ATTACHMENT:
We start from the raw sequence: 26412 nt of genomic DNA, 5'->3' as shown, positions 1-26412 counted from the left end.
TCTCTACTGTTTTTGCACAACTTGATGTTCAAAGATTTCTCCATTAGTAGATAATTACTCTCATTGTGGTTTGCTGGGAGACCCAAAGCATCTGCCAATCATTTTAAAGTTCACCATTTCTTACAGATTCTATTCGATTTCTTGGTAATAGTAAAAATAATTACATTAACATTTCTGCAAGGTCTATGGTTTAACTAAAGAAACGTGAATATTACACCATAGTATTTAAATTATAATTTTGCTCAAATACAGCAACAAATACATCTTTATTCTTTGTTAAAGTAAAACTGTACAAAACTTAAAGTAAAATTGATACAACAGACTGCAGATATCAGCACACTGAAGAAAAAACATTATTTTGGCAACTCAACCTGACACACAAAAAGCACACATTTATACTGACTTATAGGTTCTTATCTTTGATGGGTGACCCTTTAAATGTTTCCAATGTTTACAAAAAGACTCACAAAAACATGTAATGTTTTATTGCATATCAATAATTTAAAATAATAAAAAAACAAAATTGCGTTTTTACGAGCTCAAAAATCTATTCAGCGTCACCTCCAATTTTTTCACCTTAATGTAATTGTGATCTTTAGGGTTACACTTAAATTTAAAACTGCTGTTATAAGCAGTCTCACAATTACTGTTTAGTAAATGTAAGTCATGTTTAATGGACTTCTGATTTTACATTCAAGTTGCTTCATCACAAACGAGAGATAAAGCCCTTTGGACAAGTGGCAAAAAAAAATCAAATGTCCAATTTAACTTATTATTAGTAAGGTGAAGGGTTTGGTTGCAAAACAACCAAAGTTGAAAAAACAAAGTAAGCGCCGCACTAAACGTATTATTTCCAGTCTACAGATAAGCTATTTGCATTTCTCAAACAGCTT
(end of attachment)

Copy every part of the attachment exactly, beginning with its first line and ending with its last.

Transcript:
We start from the raw sequence: 26412 nt of genomic DNA, 5'->3' as shown, positions 1-26412 counted from the left end.
TCTCTACTGTTTTTGCACAACTTGATGTTCAAAGATTTCTCCATTAGTAGATAATTACTCTCATTGTGGTTTGCTGGGAGACCCAAAGCATCTGCCAATCATTTTAAAGTTCACCATTTCTTACAGATTCTATTCGATTTCTTGGTAATAGTAAAAATAATTACATTAACATTTCTGCAAGGTCTATGGTTTAACTAAAGAAACGTGAATATTACACCATAGTATTTAAATTATAATTTTGCTCAAATACAGCAACAAATACATCTTTATTCTTTGTTAAAGTAAAACTGTACAAAACTTAAAGTAAAATTGATACAACAGACTGCAGATATCAGCACACTGAAGAAAAAACATTATTTTGGCAACTCAACCTGACACACAAAAAGCACACATTTATACTGACTTATAGGTTCTTATCTTTGATGGGTGACCCTTTAAATGTTTCCAATGTTTACAAAAAGACTCACAAAAACATGTAATGTTTTATTGCATATCAATAATTTAAAATAATAAAAAAACAAAATTGCGTTTTTACGAGCTCAAAAATCTATTCAGCGTCACCTCCAATTTTTTCACCTTAATGTAATTGTGATCTTTAGGGTTACACTTAAATTTAAAACTGCTGTTATAAGCAGTCTCACAATTACTGTTTAGTAAATGTAAGTCATGTTTAATGGACTTCTGATTTTACATTCAAGTTGCTTCATCACAAACGAGAGATAAAGCCCTTTGGACAAGTGGCAAAAAAAAATCAAATGTCCAATTTAACTTATTATTAGTAAGGTGAAGGGTTTGGTTGCAAAACAACCAAAGTTGAAAAAACAAAGTAAGCGCCGCACTAAACGTATTATTTCCAGTCTACAGATAAGCTATTTGCATTTCTCAAACAGCTT